Who is this Barry guy? Wow. He needs to learn how to interview.

    In my opinion, Pastor Andy gets the win.

  48. jeremy August 28, 2008 at 11:51 am #

    also, why does Barry interrupt Andy with his music leading into the commercial?
    Barry first asks Denny, then turns to Andy and plays the intro commercial music. Did ya’ll notice that.

    Andy, the poor guy, did not ever get to talk because Barry drowned him out with his commercial music.

  49. jeremy August 28, 2008 at 11:53 am #

    And Barry interrupts Denny too.

  50. Sue August 28, 2008 at 12:24 pm #

    I am missing something.

    When Dr. Kostenberger says “virtually always” doesn’t that give the impression that there is no important counter evidence? Why wouldn’t he be open and say clearly, “80% of the time, in the pastoral epistles, didasko has a positive connotation and 20% of the time it has a negative connotation.” Then the readers could judge for themselves how relevant this was.

    On authentein, the same, why not admit that there is only one piece of evidence before the NT and it appears so far to have a negative connotation.

    Why are these things referred to so vaguely, as if it is too technical to supply actual numbers?

    Please point out if I have misrepresented Dr. Köstenberger. However, I do believe that something of so much importance to half the population of the world is worthy of careful exegesis, and not just “virtually always” or “once or twice.”

  51. Russ August 28, 2008 at 12:32 pm #

    I think it’s about time to move on from these threads, but before I do… two thoughts…

    1. With all due respect to Denny, this issue is not easy for any number of reasons, and the passages in question are not ‘clear’ unless you you are going to interpret them and thus every other passage of Scripture in a concrete way, which of course is great folly and would lead to all sorts of problems. This IS an issue where Godly, honest, knowledgeable theologians and other thinkers do disagree. I’m fine with that, and IBC is fine with that

    I am not fine with a great deal of the rhetoric and tactics employed by leaders like Tommy Nelson and others.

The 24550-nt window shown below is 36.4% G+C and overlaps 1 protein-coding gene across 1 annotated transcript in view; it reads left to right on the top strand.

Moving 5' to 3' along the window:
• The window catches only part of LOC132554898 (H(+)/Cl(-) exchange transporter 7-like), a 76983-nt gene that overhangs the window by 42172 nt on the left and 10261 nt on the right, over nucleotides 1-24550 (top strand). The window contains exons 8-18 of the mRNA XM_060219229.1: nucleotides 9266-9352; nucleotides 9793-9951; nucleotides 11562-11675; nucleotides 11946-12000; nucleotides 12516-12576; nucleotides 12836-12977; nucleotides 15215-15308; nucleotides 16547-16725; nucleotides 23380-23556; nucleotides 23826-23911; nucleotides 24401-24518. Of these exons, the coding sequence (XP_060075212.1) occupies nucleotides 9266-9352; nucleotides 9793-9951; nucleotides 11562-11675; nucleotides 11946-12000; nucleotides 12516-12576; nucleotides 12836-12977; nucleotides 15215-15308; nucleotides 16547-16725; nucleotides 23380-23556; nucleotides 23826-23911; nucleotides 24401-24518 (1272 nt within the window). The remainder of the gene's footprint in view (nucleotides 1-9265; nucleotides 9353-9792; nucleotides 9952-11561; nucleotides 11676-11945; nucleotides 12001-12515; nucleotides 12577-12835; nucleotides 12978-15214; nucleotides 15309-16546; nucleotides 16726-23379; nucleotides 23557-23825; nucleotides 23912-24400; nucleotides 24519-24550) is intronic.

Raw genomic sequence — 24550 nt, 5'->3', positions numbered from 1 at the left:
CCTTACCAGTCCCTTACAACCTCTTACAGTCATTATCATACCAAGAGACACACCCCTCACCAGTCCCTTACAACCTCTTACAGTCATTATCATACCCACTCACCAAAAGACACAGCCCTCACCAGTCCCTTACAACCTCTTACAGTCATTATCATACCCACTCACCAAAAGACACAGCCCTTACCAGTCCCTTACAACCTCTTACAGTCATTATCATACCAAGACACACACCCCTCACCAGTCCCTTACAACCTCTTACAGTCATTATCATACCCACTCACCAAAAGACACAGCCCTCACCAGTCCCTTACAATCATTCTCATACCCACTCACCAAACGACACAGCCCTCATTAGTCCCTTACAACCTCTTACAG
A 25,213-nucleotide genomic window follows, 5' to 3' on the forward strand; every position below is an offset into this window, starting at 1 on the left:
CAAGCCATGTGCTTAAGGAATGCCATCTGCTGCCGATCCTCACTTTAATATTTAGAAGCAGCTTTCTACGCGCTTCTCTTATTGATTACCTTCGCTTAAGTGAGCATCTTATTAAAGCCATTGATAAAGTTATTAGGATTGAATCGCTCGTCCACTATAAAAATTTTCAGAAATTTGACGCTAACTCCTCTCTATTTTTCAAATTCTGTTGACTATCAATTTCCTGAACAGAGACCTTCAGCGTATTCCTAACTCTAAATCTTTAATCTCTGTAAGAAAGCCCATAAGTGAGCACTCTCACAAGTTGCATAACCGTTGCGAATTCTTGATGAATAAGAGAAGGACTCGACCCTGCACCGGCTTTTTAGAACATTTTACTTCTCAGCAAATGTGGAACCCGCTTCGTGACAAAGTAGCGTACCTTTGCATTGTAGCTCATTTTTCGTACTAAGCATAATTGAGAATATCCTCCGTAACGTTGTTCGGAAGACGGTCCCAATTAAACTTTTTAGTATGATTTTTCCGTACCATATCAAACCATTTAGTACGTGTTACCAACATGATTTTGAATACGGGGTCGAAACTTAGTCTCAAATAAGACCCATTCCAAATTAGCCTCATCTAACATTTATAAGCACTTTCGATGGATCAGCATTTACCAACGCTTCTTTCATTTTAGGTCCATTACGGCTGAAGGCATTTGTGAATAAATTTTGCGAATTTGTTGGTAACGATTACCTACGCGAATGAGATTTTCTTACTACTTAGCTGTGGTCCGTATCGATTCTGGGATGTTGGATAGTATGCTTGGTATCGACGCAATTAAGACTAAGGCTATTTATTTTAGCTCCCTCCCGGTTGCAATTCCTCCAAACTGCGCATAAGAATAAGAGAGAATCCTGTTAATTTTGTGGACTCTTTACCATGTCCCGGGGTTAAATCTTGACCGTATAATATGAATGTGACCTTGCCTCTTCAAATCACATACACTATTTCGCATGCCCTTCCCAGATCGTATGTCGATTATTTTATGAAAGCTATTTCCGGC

And I am always amused when ‘reformed’ teachers like Dr. Nelson appeal to the argument of ‘this is what the Church has always held to historically.’ I can assure you that Tommy does not consider that a valid argument on any number of other theological stances of his tradition that only PART of the Church has held to for a relatively short time. I hope readers, Protestant and otherwise, can appreciate the irony.

    2. I never got an answer from Denny on the Mrs. Criswell class at FB Dallas. I suspect that there has been much discussion of that over the years (or however long that has been going on). I bring this up because the context of the readers and those who regularly contribute to this blog is very different than the context of the project of dealing with this issue at Irving Bible. We aren’t always throwing around words like complementarian and egalitarian or having these types of theological arguments. We were just trying to figure out how to be consistent and have integrity in our policy and practice.

    We chose to strive for that integrity in a particular direction. I don’t think IBC is there yet. I don’t think Denton Bible is either. They lean a different way to be sure, but until they require women to take off all their jewelry, unbraid their hair and remain COMPLETELY silent ‘in church’ they are not being consistent. In striving for consistency we had no stomach for going in that direction at Irving Bible. Does Denton Bible? Does First Baptist Dallas? If so, I respect that. I can even respect a willingness to be inconsistent as we figure this stuff out. Just be honest about it.

    No one here need be characterized as the carrier off a virus. 😉

    The discussion here has been good and think has helped to make these points.

    Thanks, Denny.

  52. Sue August 28, 2008 at 1:19 pm #

    Does this mean that primary evidence is not allowable in court?

  53. Truth Unites.. and Divides August 28, 2008 at 2:17 pm #

    Don: “I am egal and wrote above the “jerk” comment was uncalled for.

    Thanks Don for noting the uncivility and uncharitableness of egalitarian John’s remark.

  54. John August 28, 2008 at 2:31 pm #

    Thanks TUAD for continuing to prove your unChristian character

  55. Truth Unites.. and Divides August 28, 2008 at 2:36 pm #

    #36: “I have long observed that egalitarians often complain that complementarians are uncivil or uncharitable. Yet here we see egalitarians being uncivil and uncharitable, do we not?

    Is this not egalitarian hypocrisy?”

    John: “Thanks TUAD for continuing to prove your unChristian character.”

    Thanks John for proving and demonstrating egalitarian hypocrisy.

  56. John August 28, 2008 at 2:50 pm #